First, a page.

In closing, I'll mention that I was hesitant to tell mine and Kyle's story today.  At first it seemed beside the point really, because without the telling of our story my message can stand on its own.  But as Kyle reminded me this week, I need to tell our story because it may be of some use to one of you.  Our church is beautiful, but it's not perfect.  I know first hand that there are a lot of people struggling. Whether it be a struggle with doctrine or with historical mistakes, or lifestyle.  I know I could have benefited greatly at the beginning of our journey knowing there was someone to talk to who was experiencing what we were.  Unfortunately, there is not a forum for that within our church, so I am speaking up about it here today.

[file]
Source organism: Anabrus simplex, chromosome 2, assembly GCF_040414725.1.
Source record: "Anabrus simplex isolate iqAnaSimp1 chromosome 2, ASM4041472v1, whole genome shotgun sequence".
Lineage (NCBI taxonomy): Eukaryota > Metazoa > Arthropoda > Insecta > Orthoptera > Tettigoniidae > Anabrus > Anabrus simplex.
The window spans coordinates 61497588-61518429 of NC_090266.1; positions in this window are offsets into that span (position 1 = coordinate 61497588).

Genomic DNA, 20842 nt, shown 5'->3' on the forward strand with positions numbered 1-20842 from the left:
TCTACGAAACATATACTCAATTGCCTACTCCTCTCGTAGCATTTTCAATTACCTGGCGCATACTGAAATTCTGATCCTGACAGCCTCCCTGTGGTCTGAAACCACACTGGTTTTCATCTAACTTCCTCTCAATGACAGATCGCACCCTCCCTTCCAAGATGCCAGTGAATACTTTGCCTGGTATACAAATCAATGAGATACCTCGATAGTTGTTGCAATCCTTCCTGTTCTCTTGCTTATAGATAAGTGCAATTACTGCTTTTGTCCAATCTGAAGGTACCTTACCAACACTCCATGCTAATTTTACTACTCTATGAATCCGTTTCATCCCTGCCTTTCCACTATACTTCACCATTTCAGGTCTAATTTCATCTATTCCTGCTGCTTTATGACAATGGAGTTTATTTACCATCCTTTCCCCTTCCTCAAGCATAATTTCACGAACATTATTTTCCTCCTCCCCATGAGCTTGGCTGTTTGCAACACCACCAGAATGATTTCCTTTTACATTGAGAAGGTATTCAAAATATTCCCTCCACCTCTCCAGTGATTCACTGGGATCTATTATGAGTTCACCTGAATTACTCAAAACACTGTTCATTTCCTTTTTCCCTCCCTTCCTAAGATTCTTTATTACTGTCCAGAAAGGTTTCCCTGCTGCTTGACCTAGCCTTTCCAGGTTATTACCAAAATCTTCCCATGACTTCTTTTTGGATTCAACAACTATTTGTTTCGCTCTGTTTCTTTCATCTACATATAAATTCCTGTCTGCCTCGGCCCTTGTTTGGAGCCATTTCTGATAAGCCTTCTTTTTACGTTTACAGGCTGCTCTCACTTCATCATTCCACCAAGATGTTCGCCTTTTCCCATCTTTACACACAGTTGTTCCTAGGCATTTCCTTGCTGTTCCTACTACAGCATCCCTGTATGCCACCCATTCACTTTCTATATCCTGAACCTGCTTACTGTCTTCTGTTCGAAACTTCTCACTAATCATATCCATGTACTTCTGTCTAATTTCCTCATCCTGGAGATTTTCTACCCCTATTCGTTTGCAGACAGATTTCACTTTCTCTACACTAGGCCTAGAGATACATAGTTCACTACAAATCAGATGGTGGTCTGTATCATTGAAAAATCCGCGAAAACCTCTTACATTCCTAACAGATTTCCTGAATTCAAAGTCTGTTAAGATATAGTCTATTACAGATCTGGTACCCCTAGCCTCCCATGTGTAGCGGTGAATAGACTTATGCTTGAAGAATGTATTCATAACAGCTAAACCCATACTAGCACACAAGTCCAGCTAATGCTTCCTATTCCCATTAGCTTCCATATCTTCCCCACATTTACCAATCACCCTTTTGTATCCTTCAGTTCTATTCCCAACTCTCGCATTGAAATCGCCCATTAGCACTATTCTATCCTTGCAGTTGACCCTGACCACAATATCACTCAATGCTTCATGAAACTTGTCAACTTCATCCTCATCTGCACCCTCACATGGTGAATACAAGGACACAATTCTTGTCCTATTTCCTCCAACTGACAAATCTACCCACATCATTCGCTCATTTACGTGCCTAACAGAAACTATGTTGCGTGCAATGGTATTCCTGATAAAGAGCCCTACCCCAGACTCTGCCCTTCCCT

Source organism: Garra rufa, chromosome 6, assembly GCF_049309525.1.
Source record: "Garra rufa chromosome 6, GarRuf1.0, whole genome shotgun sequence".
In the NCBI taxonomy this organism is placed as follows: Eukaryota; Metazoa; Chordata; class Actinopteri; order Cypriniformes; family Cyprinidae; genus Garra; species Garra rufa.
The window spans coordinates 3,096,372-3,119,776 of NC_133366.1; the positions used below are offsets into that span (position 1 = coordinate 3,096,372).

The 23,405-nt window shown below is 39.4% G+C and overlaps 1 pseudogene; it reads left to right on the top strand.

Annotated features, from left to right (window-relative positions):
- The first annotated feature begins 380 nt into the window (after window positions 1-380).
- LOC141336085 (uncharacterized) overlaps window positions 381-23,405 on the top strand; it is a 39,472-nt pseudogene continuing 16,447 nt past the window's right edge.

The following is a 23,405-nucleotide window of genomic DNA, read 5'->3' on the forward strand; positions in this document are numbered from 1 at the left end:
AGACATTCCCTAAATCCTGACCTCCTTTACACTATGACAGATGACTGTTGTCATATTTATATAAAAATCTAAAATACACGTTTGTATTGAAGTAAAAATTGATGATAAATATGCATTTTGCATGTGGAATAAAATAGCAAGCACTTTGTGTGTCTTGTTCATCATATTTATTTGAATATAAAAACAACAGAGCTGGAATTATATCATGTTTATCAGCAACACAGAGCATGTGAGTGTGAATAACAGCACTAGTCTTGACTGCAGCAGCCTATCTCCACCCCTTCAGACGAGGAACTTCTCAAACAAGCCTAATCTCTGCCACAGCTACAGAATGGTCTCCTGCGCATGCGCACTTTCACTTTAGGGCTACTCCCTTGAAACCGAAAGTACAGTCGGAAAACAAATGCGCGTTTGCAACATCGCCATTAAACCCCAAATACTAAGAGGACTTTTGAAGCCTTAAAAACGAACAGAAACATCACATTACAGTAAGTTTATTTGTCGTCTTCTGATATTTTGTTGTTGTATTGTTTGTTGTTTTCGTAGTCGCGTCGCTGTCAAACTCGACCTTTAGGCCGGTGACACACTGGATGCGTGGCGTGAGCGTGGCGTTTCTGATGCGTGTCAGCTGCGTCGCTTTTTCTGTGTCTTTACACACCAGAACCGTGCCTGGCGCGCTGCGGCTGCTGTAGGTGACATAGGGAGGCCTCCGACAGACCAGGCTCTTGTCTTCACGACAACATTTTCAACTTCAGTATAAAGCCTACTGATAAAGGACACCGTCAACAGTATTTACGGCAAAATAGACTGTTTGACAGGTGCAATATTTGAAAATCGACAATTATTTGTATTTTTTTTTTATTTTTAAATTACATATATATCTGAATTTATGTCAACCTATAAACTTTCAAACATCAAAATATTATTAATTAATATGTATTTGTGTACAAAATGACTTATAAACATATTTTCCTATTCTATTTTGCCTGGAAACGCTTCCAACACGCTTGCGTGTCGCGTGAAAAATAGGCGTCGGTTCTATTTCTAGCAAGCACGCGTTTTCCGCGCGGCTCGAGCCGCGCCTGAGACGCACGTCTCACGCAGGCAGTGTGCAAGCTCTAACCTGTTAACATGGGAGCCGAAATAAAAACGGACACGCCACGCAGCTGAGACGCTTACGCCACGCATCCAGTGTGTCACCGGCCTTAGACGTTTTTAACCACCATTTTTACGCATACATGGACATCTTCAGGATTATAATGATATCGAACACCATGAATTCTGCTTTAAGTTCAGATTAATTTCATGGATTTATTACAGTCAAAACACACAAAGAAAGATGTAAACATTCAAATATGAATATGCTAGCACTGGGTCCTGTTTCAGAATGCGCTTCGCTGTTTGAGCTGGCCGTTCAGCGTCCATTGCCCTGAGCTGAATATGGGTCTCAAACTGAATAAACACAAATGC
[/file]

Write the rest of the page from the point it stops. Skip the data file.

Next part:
I wish that the doubting and questioning that undoubtedly exists in all religions but specifically in mine didn't carry with it such a negative connotation.  Because it has been my experience that the road of sincere inquiry and spiritual questing can lead to a very beautiful place.  The more I learn the more I realize just how much I don't know.  For a church that claims to have all the answers, I've found that I am most comfortable admitting that I don't know.  I don't know with absolute certainty that this is the only true church.  But what I can tell you is that I believe it is my true church, and that’s enough for me.  With the exception of Article of Faith 11, all of the Articles of Faith begin with the words, "We believe."  Somewhere along the way, belief has morphed into knowledge.  But knowledge isn't required.  The first, and most important, principle of the gospel is Faith in the Lord Jesus Christ.  Hebrews 11:1 says, "Now faith is the substance of things hoped for, the evidence of things not seen. "  I believe all religions have truth.  That concept has been very liberating.  It has revealed a more beautiful and rich Mormonism that for me hadn't existed before.  My efforts to seek truth by spiritual questing have allowed me, at present, to have emerged with a rich understanding of what I believe to be my truth.  Along the way I have felt the support and guidance of Heavenly Parents who want for me to use my free agency and critical thought to come to a conclusion that is right for me.  And it is my testimony that we will be a better people and religious institution when we openly embrace those within our faith who ask questions and seek answers.  In this way we will be living the second half of Article of Faith 11 by allowing others to worship how, where, or what they may.  In the name of  Jesus Christ, Amen.